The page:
After a convincing title win and promotion last season, we headed into Season 2 with high spirits and – at least on my part – high expectations. To have had as successful a season as we did last season using the 442 and soaking up pressure to hit teams on the break, I was hopeful that we could carry that ‘shithouse’ energy into Season Two, and surprise the league.
It’s often said that in a league, there is a ‘magic number’ of points, which theoretically sees a team secure safety, avoiding the drop. For us, that magic number was 45: 45 Points to (hopefully) secure our future in the Segunda.
We started strongly, with 3 wins in our first 5 games in the league seeing us lurking around the Top 6. Unfortunately, we then crumbled to 3 wins in the next 13 games, as we entered freefall through the league standings, finishing the first half of the season 14th on 22 points. Breaking point came in the first round of the Spanish Cup against Marino, a team from the division below. We shipped two early, sloppy goals, and went in at half-time facing the wrong end of an upset.
Throwing caution to the wind at Half-time in a cup game might not be the brightest idea i’ve ever had, but switching to a 4-2-3-1 and focusing on bringing the game to the opposition by pressing them high and fast salvaged a result, as we ran out 4-2 winners in Extra Time.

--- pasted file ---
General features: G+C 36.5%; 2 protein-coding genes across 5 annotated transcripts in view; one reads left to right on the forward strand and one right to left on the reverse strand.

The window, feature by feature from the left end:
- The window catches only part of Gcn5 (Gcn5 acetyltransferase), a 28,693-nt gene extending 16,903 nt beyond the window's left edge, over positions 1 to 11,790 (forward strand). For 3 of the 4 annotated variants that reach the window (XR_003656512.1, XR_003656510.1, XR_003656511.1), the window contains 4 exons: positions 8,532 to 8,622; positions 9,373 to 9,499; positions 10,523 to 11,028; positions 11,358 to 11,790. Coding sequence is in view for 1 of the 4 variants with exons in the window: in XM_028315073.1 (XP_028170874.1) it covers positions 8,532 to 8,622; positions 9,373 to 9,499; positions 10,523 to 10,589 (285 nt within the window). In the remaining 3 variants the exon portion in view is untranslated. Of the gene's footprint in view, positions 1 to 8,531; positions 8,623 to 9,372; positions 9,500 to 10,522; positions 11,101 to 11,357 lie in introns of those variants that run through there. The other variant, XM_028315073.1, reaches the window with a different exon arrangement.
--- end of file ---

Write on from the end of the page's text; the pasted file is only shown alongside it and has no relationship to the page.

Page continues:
A more permanent switch to the 4-2-3-1 allowed us to fit in more of the summer signings we made, including Norwegian starlet Sigurd Gronli, who had previously been forced into an unsuitable DLP role for half of the season: a shift into CAM and the Advanced Playmaker role turned him into more of a focal point for a team who increasingly displayed a willingness to take on opponents and play aggressively in a bid to rescue our form.
I would love to be able to tell you that the tactical change was a masterstroke, and that we started dominating teams after the mid-season break, but that just fundamentally isn’t true. We battled our way to the third round of the Spanish Cup, where we lost on penalties to Real Sociedad. Sure, I can placate myself with “oh well, penalties is a lottery, we took them all the way” and other football clichés, but the fact is we should have put the game to bed with the number of chances we were creating.
In the end, the season became a real mix of tactical styles – I used the 4231 at home and against the weaker sides in the league, while persisting with the 442 to try to scrape results either away from home or against bigger teams. We hit our 45-point marker with 7 games to spare, as we sat 14th and 20 points above the drop zone after 35 games of our 42-game season.
While the season is not yet finished, our over-achievement has been drawing the eye from other clubs, with Vitesse the first to offer me an interview, followed closely by Marseille, after Vitesse chose another manager.